19. Beach Bunny, “Honeymoon”

The debut album from the Chicago pop quartet led by 23-year-old Lili Trifilio has short and crisp blasts for songs. It was a pre-pandemic release in 2020, but it will be fun to come back to the spirit in public settings when we all start moving around together again. It’s just joyful at its core. Listen toHoneymoon on Spotify or Honeymoon on Apple.

18. Jawny, “For Abby”

This is the major label debut “mixtape” by the LA-based artist formerly known as Johnny Utah (real name Jacob Sullenger). Think lo-fi slacker rock beats and indie-pop anthems completed with amidst the lockdown. If FIDLAR were more relaxed, they might sound like Jawny. Eclectic. Witty. Fun. Listen to For Abby on Spotify or For Abby on Apple.

17. Laura Marling, “Song for Our Daughter”

The British folk rock singer’s 7th album is addressed to an imaginary daughter about what it is to be a woman in this society. She offers affirmations, insights and warnings based on her own experiences. The music flows easily and fits with the entire flow. Easier listening than it may seem. Listen toSong for Our Daughter on Spotify or Song for Our Daughter on Apple.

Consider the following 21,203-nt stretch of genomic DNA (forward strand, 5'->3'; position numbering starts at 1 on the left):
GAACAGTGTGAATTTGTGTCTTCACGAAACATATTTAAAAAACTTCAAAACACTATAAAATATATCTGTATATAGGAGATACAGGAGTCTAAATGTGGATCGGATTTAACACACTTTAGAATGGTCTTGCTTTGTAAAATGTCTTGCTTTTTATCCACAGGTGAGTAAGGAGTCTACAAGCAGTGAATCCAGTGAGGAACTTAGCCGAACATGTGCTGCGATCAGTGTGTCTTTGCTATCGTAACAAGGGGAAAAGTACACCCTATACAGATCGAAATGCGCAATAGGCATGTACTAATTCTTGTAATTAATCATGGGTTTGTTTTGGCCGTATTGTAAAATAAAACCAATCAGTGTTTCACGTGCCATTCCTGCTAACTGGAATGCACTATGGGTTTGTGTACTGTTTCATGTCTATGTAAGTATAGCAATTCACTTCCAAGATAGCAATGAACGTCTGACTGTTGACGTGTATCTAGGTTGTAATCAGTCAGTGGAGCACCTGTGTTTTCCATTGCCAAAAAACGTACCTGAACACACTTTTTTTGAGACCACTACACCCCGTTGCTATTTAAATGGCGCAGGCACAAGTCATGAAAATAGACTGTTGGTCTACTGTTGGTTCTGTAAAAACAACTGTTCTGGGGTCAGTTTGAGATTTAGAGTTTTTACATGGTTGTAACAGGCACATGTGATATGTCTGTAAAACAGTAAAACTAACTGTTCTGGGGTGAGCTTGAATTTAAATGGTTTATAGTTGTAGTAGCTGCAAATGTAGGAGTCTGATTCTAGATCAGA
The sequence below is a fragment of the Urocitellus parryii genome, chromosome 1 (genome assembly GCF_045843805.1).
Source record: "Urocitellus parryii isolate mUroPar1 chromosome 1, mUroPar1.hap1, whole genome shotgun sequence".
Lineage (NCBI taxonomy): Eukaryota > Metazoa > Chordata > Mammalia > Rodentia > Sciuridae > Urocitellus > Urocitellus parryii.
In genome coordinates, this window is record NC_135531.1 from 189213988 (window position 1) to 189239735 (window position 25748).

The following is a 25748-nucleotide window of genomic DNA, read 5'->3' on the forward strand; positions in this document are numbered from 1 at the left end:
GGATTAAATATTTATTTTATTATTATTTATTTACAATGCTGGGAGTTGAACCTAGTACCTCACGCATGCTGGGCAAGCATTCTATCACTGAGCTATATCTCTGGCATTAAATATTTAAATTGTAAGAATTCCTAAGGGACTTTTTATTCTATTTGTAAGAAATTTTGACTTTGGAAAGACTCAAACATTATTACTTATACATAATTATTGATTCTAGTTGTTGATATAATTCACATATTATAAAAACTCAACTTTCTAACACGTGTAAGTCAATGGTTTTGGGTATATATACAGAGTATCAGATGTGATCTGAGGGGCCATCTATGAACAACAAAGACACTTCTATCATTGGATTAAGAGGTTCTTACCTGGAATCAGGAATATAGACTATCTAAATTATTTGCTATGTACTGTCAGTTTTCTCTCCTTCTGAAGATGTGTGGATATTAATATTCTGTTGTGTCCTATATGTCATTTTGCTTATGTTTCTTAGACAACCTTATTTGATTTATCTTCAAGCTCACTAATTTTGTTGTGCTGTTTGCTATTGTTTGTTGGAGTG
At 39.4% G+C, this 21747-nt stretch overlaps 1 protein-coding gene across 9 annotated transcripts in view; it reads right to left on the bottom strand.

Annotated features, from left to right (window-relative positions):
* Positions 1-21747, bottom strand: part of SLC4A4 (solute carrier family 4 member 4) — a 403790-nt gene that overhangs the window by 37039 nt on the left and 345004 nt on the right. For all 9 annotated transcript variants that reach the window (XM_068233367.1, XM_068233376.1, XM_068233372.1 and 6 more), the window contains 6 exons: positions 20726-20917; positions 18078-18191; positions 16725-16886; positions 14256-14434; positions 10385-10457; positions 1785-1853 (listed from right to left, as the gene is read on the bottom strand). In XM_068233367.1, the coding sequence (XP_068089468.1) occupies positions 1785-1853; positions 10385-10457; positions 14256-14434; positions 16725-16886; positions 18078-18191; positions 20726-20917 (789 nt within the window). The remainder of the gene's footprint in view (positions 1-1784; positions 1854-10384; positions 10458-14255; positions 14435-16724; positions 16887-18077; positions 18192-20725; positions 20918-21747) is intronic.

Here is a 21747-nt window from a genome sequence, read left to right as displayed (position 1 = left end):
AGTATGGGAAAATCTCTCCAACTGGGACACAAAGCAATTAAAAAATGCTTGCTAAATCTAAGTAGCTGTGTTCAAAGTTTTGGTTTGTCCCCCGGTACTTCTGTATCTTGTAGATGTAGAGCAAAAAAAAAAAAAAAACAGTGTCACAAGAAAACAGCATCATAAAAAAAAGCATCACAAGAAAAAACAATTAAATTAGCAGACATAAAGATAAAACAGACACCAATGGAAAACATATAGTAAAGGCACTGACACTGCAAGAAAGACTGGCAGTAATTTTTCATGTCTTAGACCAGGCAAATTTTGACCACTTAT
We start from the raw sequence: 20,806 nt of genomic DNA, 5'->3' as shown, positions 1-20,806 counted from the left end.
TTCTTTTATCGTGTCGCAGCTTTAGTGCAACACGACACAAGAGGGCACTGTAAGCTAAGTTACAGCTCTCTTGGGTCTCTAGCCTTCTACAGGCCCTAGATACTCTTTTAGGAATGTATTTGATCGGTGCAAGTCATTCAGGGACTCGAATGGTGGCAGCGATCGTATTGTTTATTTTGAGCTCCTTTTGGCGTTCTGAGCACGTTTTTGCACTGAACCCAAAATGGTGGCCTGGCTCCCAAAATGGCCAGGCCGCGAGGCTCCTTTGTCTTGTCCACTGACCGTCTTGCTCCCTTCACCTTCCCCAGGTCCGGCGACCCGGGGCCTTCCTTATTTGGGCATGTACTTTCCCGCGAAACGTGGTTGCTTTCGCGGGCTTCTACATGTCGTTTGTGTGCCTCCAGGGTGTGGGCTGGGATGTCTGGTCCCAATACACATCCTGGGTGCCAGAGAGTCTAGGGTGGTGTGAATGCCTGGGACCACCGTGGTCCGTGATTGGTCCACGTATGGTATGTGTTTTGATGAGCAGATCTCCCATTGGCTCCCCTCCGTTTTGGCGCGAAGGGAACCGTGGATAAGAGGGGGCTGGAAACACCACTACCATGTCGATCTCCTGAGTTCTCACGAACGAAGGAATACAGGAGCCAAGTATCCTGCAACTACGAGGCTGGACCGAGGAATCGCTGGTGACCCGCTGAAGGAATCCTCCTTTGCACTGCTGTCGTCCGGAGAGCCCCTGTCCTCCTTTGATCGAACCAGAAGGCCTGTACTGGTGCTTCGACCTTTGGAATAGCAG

16. Margo Price, “That’s How Rumors Get Started”

This is the 3rd studio album by the Nashville singer/songwriter was produced by Sturgill Simpson. They are both outside the usual country scene, though Margo has plenty of personal material having through prison, homelessness and drug epiphanies. Listen to Rumors on Spotify or Rumors on Apple.

15. Jordan Mackampa, “Foreigner”

London-based Congolese indie singer-songwriter’s debut album is a soulful and introspective collection of songs. It is a timeless pop sound with tinges of gospel and strings. Listen to Foreigner on Spotify or Foreigner on Apple.

14. Kygo, “Golden Hour”